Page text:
But, first you need to install the required packages, otherwise the ./configure command will fail and generate errors.
redbo-cloudfuse-0a51180# apt-get update redbo-cloudfuse-0a51180# apt-get install gcc redbo-cloudfuse-0a51180# apt-get install libcurl4-openssl-dev redbo-cloudfuse-0a51180# apt-get install libxml2 libxml2-dev redbo-cloudfuse-0a51180# apt-get install libfuse-dev
Now run the following command in the cloudfuse-0.1 source code directory
redbo-cloudfuse-0a51180# ./configure checking for gcc... gcc checking for C compiler default output file name... a.out checking whether the C compiler works... yes checking whether we are cross compiling... no checking for suffix of executables... checking for suffix of object files... o checking whether we are using the GNU C compiler... yes checking whether gcc accepts -g... yes checking for gcc option to accept ISO C89... none needed checking for a BSD-compatible install... /usr/bin/install -c checking for a thread-safe mkdir -p... /bin/mkdir -p checking for pkg-config... /usr/bin/pkg-config checking pkg-config is at least version 0.9.0... yes checking for XML... yes checking for CURL... yes checking for FUSE... yes ......... ............ configure: creating ./config.status config.status: creating Makefile config.status: creating config.h root@ubuntu-test:~/cloudfuse-0.1# make gcc -g -O2 -I/usr/include/libxml2 -D\_FILE\_OFFSET\_BITS=64 -I/usr/include/fuse -o cloudfuse cloudfsapi.c cloudfuse.c -lxml2 -lcurl -pthread -lfuse -lrt -ldl root@ubuntu-test:~/cloudfuse-0.1# make install /usr/bin/install -c cloudfuse /usr/local/bin/cloudfuse root@ubuntu-test:~/cloudfuse-0.1#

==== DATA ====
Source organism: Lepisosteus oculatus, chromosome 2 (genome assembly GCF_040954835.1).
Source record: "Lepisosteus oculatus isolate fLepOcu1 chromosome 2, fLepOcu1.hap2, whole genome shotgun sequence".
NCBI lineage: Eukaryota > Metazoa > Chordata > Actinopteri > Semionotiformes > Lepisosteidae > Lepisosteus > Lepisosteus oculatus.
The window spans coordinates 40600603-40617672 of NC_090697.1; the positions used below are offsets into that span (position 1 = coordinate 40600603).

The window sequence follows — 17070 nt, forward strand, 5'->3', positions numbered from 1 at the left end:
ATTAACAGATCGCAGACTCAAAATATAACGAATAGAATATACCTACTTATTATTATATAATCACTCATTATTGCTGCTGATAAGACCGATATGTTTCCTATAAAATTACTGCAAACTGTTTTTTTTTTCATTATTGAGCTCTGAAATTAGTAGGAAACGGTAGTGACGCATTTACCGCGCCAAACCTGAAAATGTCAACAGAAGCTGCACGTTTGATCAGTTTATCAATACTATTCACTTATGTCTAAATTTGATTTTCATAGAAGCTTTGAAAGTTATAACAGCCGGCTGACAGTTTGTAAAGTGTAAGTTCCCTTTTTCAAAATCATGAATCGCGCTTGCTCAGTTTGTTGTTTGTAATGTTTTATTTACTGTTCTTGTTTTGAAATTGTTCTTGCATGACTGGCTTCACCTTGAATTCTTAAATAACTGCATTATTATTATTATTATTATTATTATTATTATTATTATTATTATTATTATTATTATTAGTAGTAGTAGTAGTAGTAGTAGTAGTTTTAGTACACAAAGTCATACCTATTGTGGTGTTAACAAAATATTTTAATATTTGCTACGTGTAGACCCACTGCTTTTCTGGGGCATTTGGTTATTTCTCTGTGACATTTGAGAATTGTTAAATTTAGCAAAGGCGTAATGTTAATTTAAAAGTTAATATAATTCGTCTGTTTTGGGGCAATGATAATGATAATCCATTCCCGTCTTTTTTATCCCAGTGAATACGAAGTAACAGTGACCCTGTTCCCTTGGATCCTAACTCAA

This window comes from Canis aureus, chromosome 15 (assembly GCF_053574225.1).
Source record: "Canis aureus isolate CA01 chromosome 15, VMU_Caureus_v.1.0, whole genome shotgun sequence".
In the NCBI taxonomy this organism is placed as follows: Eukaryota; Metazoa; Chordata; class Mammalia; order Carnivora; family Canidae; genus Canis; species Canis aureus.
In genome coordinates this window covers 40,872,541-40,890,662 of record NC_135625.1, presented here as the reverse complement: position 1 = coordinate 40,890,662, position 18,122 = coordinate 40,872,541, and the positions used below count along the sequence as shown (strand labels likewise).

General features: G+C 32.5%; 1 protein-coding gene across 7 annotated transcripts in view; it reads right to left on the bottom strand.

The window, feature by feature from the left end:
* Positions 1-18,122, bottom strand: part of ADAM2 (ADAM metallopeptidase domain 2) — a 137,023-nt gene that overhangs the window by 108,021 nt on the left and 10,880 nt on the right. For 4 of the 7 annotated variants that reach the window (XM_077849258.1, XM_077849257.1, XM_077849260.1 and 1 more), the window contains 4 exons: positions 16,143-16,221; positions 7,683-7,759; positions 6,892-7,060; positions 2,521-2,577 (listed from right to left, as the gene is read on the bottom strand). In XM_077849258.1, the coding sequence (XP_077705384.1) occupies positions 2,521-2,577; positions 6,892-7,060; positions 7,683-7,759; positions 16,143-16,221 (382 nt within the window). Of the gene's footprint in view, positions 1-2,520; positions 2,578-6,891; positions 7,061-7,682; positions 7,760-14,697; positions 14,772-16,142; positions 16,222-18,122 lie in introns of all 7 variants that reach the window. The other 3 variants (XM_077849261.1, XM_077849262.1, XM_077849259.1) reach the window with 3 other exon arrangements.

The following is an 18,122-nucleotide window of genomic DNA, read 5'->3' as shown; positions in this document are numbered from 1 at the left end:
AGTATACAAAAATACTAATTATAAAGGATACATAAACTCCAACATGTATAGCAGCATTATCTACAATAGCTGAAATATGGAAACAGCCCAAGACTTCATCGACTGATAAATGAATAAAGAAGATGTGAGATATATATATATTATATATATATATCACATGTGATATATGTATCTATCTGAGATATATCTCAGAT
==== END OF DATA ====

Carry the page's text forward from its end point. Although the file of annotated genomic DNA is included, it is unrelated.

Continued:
If everything went fine, you should now have CloudFuse installed properly. Confirm this by running the which command. It should show the location of the CloudFuse binary file.
redbo-cloudfuse-0a51180# which cloudfuse /usr/local/bin/cloudfuse redbo-cloudfuse-0a51180#
Mounting Cloud Files:
Now use CloudFuse to mount our Cloud Files.
You’ll have to create a configuration file for CloudFuse in your home directory and put your Rackspace Cloud Files username and API key in it, as shown below. (For information on viewing your Rackspace API key, see View and reset your API key.)
$HOME/.cloudfuse username=[username] api\_key=[api key] region=[region-name]
Cloud Files account: https://auth.api.rackspacecloud.com/v1.0
The following entries are optional. You can define these values in the .cloudfuse file.
use\_snet=[True to use snet for connections] cache\_timeout=[seconds for directory caching, default 600]
After creating the above configuration file, run the cloudfuse command as follows. The syntax should be as simple as:
cloudfuse [mount point]
So, you should be able to mount Cloud Files like this
root@ubuntu-test:/# mkdir cloudfiles root@ubuntu-test:/# cloudfuse /cloudfiles
If you run the # ls -la command inside the /cloudfiles directory you should see your Cloud Files containers.
If you are not logged in as the user root on the system, then your username will need to be part of the “fuse” group. This can be accomplished with the following command:
sudo usermod -a -G fuse [username]
If you are unable to see any containers inside the mountpoint, then one or more of the above steps didn’t work properly. You will need to repeat the process, and verify that all of the above steps were followed precisely.